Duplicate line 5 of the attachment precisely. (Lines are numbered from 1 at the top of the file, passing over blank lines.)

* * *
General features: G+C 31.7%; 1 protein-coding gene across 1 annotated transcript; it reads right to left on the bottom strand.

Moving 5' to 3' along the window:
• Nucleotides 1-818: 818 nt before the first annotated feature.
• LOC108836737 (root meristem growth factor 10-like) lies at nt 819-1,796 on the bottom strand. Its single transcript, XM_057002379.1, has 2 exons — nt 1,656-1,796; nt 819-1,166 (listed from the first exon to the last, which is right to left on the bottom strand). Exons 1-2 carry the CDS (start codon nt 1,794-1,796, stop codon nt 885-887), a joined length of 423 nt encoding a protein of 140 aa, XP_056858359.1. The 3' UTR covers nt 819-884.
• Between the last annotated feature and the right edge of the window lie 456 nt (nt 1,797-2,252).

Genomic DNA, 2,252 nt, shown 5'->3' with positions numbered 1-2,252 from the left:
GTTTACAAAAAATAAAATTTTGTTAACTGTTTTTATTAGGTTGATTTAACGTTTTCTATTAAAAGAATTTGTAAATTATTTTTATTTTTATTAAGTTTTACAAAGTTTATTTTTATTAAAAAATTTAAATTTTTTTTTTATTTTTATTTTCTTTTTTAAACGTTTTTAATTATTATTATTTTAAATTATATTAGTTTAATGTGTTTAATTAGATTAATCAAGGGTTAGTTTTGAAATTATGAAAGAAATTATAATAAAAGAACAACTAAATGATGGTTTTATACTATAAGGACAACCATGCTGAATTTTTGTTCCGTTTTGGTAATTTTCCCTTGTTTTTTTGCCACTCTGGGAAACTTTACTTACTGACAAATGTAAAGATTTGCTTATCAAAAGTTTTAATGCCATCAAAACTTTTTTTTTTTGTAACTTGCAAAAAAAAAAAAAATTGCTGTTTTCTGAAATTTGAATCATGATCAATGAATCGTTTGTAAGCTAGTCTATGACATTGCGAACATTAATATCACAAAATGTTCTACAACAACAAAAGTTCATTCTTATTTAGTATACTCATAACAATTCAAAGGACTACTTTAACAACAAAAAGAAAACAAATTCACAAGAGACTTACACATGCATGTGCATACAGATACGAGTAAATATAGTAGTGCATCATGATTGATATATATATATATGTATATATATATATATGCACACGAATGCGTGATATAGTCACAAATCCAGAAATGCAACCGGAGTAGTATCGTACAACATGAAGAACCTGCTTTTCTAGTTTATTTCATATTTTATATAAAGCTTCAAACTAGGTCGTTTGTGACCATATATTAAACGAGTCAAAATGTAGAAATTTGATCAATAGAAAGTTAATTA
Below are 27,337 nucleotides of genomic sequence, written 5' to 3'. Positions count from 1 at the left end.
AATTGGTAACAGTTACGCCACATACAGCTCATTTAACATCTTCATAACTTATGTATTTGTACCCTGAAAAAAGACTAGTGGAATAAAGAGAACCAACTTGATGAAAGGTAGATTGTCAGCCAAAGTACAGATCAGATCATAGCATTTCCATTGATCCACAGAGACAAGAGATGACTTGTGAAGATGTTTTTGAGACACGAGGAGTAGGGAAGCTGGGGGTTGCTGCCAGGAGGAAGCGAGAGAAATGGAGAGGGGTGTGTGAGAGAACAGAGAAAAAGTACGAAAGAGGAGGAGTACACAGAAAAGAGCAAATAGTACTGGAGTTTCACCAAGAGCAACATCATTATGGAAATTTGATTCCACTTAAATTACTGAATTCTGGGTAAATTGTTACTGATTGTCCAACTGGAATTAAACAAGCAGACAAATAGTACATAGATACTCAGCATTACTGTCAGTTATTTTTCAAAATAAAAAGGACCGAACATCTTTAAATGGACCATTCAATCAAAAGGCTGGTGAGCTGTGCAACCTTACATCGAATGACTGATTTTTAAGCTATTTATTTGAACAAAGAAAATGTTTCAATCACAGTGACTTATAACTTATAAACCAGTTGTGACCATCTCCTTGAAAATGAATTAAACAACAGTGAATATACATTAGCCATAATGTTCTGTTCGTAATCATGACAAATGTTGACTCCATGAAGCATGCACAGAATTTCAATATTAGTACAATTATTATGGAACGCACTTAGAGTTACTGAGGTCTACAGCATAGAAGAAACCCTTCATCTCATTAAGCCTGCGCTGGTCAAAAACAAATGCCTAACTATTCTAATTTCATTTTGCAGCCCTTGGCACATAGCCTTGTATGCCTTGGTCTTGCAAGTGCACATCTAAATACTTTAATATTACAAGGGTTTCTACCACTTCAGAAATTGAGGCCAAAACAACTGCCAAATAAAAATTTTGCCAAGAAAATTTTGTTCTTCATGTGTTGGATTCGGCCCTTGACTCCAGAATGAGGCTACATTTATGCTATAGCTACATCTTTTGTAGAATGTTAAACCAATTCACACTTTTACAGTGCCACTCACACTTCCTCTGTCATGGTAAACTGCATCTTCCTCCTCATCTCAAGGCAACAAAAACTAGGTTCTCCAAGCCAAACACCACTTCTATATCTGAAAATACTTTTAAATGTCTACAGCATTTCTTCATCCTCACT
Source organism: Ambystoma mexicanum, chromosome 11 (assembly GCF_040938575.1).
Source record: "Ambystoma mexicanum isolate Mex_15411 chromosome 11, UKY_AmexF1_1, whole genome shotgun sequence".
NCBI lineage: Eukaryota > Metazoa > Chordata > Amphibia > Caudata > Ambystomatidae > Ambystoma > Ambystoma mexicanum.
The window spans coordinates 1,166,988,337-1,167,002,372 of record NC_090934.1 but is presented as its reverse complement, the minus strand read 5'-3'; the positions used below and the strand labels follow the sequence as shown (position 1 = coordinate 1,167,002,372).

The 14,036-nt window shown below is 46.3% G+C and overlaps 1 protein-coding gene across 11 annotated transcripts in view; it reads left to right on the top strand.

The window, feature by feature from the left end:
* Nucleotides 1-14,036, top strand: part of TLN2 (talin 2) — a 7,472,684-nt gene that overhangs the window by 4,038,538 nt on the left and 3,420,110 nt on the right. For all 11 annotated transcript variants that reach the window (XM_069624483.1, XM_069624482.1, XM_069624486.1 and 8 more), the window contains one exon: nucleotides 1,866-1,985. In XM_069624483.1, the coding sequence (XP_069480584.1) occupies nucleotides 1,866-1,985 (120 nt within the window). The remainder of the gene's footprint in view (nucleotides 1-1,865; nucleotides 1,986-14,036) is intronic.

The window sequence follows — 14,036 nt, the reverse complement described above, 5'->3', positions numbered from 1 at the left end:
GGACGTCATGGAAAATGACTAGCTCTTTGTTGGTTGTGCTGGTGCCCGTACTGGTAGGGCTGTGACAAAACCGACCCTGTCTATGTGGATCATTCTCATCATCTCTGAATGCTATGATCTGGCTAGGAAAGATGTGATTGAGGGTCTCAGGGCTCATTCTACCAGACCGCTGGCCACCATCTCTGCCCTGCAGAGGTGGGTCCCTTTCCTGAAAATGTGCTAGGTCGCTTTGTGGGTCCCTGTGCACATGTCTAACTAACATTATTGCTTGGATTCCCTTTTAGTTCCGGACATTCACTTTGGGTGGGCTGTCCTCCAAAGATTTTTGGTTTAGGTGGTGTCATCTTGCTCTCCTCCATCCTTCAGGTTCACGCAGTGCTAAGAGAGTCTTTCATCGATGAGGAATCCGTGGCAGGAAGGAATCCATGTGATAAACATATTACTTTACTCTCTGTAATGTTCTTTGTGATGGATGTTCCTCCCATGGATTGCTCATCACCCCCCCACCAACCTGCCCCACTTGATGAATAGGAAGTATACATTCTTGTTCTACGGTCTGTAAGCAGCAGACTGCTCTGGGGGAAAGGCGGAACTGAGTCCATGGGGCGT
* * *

• Between the last annotated feature and the right edge of the window lie 456 nt (nt 1,797-2,252).